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A "non paper" sounds the alarms in the Balkans

The alleged sending of a non-diplomatic note by Slovenia indicating the breakdown of Bosnia and Herzegovina causes a stir from Sarajevo to Brussels.

If we put together in a test tube a "non paper"-a diplomatic document without letterhead, stamp or signature-of two folios indicating the dissolution of a State and adding key reconfigurations on a border issue, the result can be somewhat chaotic. This happened at the beginning of April when, according to Slovenian media, the Prime Minister of Slovenia, Janez Jansa, sent an unofficial document to the European Union in which he proposed "redrawing" the borders of the former Yugoslavia and "dissolution" of Bosnia and Herzegovina. Something that, for more than obvious historical reasons, has caused a great stir within and outside the region.

The solutions outlined in the unofficial note propose to improve the social and ethnic situation caused by the war and the subsequent Dayton accords. The two-page document contains the union of the Bosnian Serb entity (Republika Srpska) with Serbia, the merger of the Croatmajority cantons with Croatia and the creation of a new Muslim State for the Bosnian territories. The most striking thing on this last point is that the Bosnian state could have the influence of the European Union or outside the Union (Turkey), provoking possible dramatic situations after the entrenchment in the area of a radical Islam promoted by Ankara.

This plan is equivalent to the total decomposition of Bosnia and Herzegovina as it was collected after the controversial Dayton accords. The signing of this agreement in 1995 saw the creation of a federation divided into two entities with considerable independence: the BosniaCroatia Federation and the Republika Srpska. Each has its own government, legislature and police force, but both are united in a central government and a rotating three-person presidency occupied equally by a Bosnian, a Croat and a Serb.

The "non-paper" continues to indicate the unification of Kosovo and Albania. This plan has historically been claimed by various Albanian and Kosovar political leaders (including Albin Kurti, the current Prime Minister of Kosovo) as more than 90 per cent of Kosovo’s 1.8 million inhabitants are ethnic Albanians. The note also states that the borders between the two countries do not exist de facto. He then pointed out that the Serbian part of Kosovo would be given a special status, as was the case with the Italian region of South Tyrol. In the two pages that form the ambitious document no mention is made of Montenegro and North Macedonia, also with ethnic differences.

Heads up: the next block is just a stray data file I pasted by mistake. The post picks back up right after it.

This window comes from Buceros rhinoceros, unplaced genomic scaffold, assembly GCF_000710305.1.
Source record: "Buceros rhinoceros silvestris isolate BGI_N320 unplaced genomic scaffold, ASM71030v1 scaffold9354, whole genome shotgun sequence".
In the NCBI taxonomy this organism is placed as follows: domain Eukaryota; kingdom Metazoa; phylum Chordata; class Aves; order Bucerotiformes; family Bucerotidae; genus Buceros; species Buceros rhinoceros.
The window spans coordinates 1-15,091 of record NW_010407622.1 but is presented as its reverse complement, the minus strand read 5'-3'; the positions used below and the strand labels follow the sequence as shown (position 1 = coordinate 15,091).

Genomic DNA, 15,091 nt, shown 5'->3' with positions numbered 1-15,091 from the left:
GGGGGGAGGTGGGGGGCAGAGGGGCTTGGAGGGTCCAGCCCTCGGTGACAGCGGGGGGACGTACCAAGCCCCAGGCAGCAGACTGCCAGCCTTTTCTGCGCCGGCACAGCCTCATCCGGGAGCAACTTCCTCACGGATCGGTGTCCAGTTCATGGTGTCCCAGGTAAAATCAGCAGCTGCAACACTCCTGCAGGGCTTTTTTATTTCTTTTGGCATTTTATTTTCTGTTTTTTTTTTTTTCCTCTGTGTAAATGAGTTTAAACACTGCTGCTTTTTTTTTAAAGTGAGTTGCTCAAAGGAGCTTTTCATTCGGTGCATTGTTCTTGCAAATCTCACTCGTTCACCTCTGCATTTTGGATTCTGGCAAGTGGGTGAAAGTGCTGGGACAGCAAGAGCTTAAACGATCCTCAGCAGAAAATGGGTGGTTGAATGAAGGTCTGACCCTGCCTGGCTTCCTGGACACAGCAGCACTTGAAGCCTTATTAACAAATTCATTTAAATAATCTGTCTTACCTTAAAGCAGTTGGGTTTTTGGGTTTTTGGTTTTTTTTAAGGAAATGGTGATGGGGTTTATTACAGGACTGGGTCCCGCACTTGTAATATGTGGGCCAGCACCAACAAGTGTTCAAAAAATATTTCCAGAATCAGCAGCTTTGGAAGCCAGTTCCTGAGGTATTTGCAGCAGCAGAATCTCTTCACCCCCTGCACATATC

The three members of the Presidency of Bosnia and Herzegovina warned of the dangerousness of the document, stating that any change in the State could lead to war.

Officials and experts from the rest of the region, including Kosovo, North Macedonia and Montenegro, warn that any attempt could also trigger new conflicts.

After such a stir in the Balkan area, Jansa immediately denied the information, but the controversy was already served. The Bosnian Presidency immediately summoned the Slovenian Ambassador to Sarajevo to show her its concern and rejection of that document. Days later from Ljubljana, in an attempt to calm things down, Slovenian President Borut Pahor recommended that the European Union implement the plan for the accession of the Western Balkans to the Union (Bosnia, Serbia, Montenegro, Albania, North Macedonia and Kosovo) to dispel "dangerous ideas" about a new border approach in the area.

The document would have been sent to Charles Michel, President of the European Council, as a proposal for the next presidency of the European Union that Slovenia will assume next July. According to Community sources consulted by the Reuters agency at Community level, the famous document would not have been discussed. The European Union delegation in Bosnia stressed in a statement that the Union "is committed to the sovereignty of Bosnia". Brussels has the EUFOR Althea BiH military mission where European soldiers advise the Bosnian army to make them look like a NATO army.

Although they do not know the existence of the document from Brussels, Edi Rama, Prime Minister of Albania, says he saw it. The diplomatic soap opera continues and Aleksandar Vučić, President of Serbia, says he has never seen it.

Leaving the Balkans, Germany, with an important political role in the region, pointed through European affairs minister Michael Roth on Twitter: "The countries of the #Western Balkans have a future only as multi-ethnic and multi-religious societies. Regional reconciliation and cooperation are the keys to peace, democracy and prosperity. Drawing new borders is a dangerous path".

The United States, through its state department spokesperson, indicated that they support Bosnian sovereignty. The new Turkish ambassador in Sarajevo stressed that he also supports the sovereignty of Bosnia.

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